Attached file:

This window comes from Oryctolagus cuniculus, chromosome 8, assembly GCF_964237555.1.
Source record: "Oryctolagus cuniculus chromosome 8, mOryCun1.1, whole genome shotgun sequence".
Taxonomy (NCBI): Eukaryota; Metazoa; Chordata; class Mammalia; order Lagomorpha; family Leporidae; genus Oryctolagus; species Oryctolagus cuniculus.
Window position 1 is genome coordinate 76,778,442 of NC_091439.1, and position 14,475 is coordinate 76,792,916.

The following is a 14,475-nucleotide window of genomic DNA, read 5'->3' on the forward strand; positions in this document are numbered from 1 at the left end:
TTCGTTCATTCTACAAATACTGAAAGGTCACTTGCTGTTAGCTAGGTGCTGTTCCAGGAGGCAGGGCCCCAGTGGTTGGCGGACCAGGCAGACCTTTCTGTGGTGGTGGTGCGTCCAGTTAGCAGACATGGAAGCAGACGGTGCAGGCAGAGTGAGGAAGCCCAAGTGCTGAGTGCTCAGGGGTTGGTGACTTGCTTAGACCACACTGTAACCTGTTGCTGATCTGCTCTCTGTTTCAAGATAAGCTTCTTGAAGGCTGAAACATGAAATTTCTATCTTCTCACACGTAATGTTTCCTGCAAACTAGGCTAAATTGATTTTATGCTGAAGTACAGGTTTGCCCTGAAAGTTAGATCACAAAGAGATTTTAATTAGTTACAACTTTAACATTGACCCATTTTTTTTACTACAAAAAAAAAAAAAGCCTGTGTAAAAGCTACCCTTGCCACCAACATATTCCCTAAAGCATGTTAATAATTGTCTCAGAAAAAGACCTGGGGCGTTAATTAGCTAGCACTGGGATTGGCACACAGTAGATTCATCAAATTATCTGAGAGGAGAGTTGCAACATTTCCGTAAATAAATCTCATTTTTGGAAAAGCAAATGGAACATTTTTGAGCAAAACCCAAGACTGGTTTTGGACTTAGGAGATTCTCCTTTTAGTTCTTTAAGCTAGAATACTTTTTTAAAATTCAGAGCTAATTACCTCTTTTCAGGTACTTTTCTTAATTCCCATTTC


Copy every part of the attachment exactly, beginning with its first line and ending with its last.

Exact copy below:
This window comes from Oryctolagus cuniculus, chromosome 8, assembly GCF_964237555.1.
Source record: "Oryctolagus cuniculus chromosome 8, mOryCun1.1, whole genome shotgun sequence".
Taxonomy (NCBI): Eukaryota; Metazoa; Chordata; class Mammalia; order Lagomorpha; family Leporidae; genus Oryctolagus; species Oryctolagus cuniculus.
Window position 1 is genome coordinate 76,778,442 of NC_091439.1, and position 14,475 is coordinate 76,792,916.

The following is a 14,475-nucleotide window of genomic DNA, read 5'->3' on the forward strand; positions in this document are numbered from 1 at the left end:
TTCGTTCATTCTACAAATACTGAAAGGTCACTTGCTGTTAGCTAGGTGCTGTTCCAGGAGGCAGGGCCCCAGTGGTTGGCGGACCAGGCAGACCTTTCTGTGGTGGTGGTGCGTCCAGTTAGCAGACATGGAAGCAGACGGTGCAGGCAGAGTGAGGAAGCCCAAGTGCTGAGTGCTCAGGGGTTGGTGACTTGCTTAGACCACACTGTAACCTGTTGCTGATCTGCTCTCTGTTTCAAGATAAGCTTCTTGAAGGCTGAAACATGAAATTTCTATCTTCTCACACGTAATGTTTCCTGCAAACTAGGCTAAATTGATTTTATGCTGAAGTACAGGTTTGCCCTGAAAGTTAGATCACAAAGAGATTTTAATTAGTTACAACTTTAACATTGACCCATTTTTTTTACTACAAAAAAAAAAAAAGCCTGTGTAAAAGCTACCCTTGCCACCAACATATTCCCTAAAGCATGTTAATAATTGTCTCAGAAAAAGACCTGGGGCGTTAATTAGCTAGCACTGGGATTGGCACACAGTAGATTCATCAAATTATCTGAGAGGAGAGTTGCAACATTTCCGTAAATAAATCTCATTTTTGGAAAAGCAAATGGAACATTTTTGAGCAAAACCCAAGACTGGTTTTGGACTTAGGAGATTCTCCTTTTAGTTCTTTAAGCTAGAATACTTTTTTAAAATTCAGAGCTAATTACCTCTTTTCAGGTACTTTTCTTAATTCCCATTTC